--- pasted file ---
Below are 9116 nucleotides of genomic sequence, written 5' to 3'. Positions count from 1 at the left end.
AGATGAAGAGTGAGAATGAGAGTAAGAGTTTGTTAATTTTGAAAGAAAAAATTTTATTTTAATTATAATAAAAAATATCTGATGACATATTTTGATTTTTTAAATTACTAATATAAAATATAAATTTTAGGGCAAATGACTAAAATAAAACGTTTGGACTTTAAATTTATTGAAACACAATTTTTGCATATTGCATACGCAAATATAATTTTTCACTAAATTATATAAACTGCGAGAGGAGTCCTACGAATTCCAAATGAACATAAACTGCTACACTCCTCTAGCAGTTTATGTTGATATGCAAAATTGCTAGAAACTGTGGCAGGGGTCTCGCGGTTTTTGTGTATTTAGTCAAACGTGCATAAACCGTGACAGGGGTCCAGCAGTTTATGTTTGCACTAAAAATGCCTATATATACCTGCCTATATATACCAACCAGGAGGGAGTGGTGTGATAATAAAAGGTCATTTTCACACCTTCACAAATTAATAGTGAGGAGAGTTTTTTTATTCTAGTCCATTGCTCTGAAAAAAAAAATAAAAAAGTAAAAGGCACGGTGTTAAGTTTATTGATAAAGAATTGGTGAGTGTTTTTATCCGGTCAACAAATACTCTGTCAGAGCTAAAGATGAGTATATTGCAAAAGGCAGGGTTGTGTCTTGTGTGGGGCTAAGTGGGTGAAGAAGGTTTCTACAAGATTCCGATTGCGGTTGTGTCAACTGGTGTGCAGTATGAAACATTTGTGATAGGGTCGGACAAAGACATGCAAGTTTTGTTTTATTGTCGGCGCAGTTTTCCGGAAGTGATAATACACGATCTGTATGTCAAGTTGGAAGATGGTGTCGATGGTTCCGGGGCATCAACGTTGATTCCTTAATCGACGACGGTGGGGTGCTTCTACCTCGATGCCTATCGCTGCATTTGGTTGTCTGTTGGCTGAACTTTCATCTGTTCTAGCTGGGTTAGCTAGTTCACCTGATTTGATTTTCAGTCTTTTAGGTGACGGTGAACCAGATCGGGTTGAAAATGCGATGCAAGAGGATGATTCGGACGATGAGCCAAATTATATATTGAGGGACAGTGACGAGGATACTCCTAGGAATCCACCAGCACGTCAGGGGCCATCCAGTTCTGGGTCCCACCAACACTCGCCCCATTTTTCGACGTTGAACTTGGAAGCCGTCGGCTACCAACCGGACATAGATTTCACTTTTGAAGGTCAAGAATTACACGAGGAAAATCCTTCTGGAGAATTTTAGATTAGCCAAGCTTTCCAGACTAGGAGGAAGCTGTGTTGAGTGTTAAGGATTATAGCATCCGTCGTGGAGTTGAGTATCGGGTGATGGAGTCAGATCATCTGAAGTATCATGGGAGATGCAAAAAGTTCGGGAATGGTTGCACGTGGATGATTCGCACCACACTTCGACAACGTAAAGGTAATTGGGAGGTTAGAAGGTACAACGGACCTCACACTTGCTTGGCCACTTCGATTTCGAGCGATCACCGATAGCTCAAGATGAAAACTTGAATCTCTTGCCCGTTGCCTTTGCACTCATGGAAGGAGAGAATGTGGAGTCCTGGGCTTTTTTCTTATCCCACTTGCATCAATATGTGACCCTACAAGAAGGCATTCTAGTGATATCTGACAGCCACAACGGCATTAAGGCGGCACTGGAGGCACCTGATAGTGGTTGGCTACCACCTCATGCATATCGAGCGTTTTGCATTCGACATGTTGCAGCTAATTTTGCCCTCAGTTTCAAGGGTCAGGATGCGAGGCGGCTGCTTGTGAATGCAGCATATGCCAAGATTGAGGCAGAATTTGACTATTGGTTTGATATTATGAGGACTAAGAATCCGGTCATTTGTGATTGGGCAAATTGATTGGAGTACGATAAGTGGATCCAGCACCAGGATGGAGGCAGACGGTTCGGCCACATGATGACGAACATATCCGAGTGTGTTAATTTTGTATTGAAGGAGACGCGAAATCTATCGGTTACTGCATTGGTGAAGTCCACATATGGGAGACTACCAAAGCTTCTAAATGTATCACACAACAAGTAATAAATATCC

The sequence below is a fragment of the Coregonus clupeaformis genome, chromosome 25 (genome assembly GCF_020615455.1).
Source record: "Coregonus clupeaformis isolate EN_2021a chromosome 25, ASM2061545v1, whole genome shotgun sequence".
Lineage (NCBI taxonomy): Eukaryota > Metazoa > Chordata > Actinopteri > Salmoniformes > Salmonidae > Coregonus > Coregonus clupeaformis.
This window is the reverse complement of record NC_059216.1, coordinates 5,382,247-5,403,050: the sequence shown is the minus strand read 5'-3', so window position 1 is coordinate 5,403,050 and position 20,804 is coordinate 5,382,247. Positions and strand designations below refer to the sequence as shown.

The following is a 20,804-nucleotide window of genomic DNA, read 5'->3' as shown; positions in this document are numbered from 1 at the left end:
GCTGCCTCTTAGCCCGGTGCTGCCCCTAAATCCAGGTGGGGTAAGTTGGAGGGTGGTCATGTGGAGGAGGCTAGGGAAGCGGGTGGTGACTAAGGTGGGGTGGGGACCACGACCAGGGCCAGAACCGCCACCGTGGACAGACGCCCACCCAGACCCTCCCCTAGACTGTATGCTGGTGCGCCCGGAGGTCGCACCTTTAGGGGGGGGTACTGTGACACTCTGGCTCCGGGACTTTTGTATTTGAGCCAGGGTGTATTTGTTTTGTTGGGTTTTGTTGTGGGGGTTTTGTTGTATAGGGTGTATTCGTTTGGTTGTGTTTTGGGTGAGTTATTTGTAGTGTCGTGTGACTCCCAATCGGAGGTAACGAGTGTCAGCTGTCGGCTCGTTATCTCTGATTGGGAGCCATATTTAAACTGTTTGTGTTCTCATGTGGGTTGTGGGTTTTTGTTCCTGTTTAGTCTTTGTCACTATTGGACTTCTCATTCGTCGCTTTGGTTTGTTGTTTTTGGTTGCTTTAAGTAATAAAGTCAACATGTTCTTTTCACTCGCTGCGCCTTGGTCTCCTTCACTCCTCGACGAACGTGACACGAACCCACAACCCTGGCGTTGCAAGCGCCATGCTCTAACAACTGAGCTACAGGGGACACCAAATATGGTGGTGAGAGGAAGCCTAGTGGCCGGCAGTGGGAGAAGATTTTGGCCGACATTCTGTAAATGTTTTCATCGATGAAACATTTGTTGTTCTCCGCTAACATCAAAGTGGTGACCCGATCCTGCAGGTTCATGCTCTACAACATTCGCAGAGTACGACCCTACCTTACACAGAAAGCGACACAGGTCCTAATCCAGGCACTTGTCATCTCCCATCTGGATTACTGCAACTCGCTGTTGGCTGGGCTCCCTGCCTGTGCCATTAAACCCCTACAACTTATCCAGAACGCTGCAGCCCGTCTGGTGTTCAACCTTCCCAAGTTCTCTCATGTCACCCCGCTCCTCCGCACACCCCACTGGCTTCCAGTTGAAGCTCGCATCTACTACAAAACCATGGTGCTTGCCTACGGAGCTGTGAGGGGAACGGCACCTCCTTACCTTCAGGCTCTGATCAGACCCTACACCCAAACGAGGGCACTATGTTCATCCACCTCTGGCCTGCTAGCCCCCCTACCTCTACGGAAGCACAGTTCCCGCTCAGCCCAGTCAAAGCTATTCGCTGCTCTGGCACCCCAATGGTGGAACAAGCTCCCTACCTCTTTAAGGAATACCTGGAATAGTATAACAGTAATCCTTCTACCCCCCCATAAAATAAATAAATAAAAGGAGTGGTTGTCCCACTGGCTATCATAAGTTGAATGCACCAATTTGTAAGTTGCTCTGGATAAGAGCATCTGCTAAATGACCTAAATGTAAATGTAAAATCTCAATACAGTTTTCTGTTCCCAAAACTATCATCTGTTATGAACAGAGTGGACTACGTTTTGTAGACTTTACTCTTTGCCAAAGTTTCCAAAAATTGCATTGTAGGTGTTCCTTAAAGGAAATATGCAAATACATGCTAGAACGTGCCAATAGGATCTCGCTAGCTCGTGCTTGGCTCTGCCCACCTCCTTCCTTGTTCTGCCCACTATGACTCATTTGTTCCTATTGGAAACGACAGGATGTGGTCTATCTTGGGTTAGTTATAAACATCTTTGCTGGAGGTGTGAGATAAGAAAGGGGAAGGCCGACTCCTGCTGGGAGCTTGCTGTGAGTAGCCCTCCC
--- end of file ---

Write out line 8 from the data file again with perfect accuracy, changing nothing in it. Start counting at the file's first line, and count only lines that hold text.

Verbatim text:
GCTGCCTCTTAGCCCGGTGCTGCCCCTAAATCCAGGTGGGGTAAGTTGGAGGGTGGTCATGTGGAGGAGGCTAGGGAAGCGGGTGGTGACTAAGGTGGGGTGGGGACCACGACCAGGGCCAGAACCGCCACCGTGGACAGACGCCCACCCAGACCCTCCCCTAGACTGTATGCTGGTGCGCCCGGAGGTCGCACCTTTAGGGGGGGGTACTGTGACACTCTGGCTCCGGGACTTTTGTATTTGAGCCAGGGTGTATTTGTTTTGTTGGGTTTTGTTGTGGGGGTTTTGTTGTATAGGGTGTATTCGTTTGGTTGTGTTTTGGGTGAGTTATTTGTAGTGTCGTGTGACTCCCAATCGGAGGTAACGAGTGTCAGCTGTCGGCTCGTTATCTCTGATTGGGAGCCATATTTAAACTGTTTGTGTTCTCATGTGGGTTGTGGGTTTTTGTTCCTGTTTAGTCTTTGTCACTATTGGACTTCTCATTCGTCGCTTTGGTTTGTTGTTTTTGGTTGCTTTAAGTAATAAAGTCAACATGTTCTTTTCACTCGCTGCGCCTTGGTCTCCTTCACTCCTCGACGAACGTGACACGAACCCACAACCCTGGCGTTGCAAGCGCCATGCTCTAACAACTGAGCTACAGGGGACACCAAATATGGTGGTGAGAGGAAGCCTAGTGGCCGGCAGTGGGAGAAGATTTTGGCCGACATTCTGTAAATGTTTTCATCGATGAAACATTTGTTGTTCTCCGCTAACATCAAAGTGGTGACCCGATCCTGCAGGTTCATGCTCTACAACATTCGCAGAGTACGACCCTACCTTACACAGAAAGCGACACAGGTCCTAATCCAGGCACTTGTCATCTCCCATCTGGATTACTGCAACTCGCTGTTGGCTGGGCTCCCTGCCTGTGCCATTAAACCCCTACAACTTATCCAGAACGCTGCAGCCCGTCTGGTGTTCAACCTTCCCAAGTTCTCTCATGTCACCCCGCTCCTCCGCACACCCCACTGGCTTCCAGTTGAAGCTCGCATCTACTACAAAACCATGGTGCTTGCCTACGGAGCTGTGAGGGGAACGGCACCTCCTTACCTTCAGGCTCTGATCAGACCCTACACCCAAACGAGGGCACTATGTTCATCCACCTCTGGCCTGCTAGCCCCCCTACCTCTACGGAAGCACAGTTCCCGCTCAGCCCAGTCAAAGCTATTCGCTGCTCTGGCACCCCAATGGTGGAACAAGCTCCCTACCTCTTTAAGGAATACCTGGAATAGTATAACAGTAATCCTTCTACCCCCCCATAAAATAAATAAATAAAAGGAGTGGTTGTCCCACTGGCTATCATAAGTTGAATGCACCAATTTGTAAGTTGCTCTGGATAAGAGCATCTGCTAAATGACCTAAATGTAAATGTAAAATCTCAATACAGTTTTCTGTTCCCAAAACTATCATCTGTTATGAACAGAGTGGACTACGTTTTGTAGACTTTACTCTTTGCCAAAGTTTCCAAAAATTGCATTGTAGGTGTTCCTTAAAGGAAATATGCAAATACATGCTAGAACGTGCCAATAGGATCTCGCTAGCTCGTGCTTGGCTCTGCCCACCTCCTTCCTTGTTCTGCCCACTATGACTCATTTGTTCCTATTGGAAACGACAGGATGTGGTCTATCTTGGGTTAGTTATAAACATCTTTGCTGGAGGTGTGAGATAAGAAAGGGGAAGGCCGACTCCTGCTGGGAGCTTGCTGTGAGTAGCCCTCCC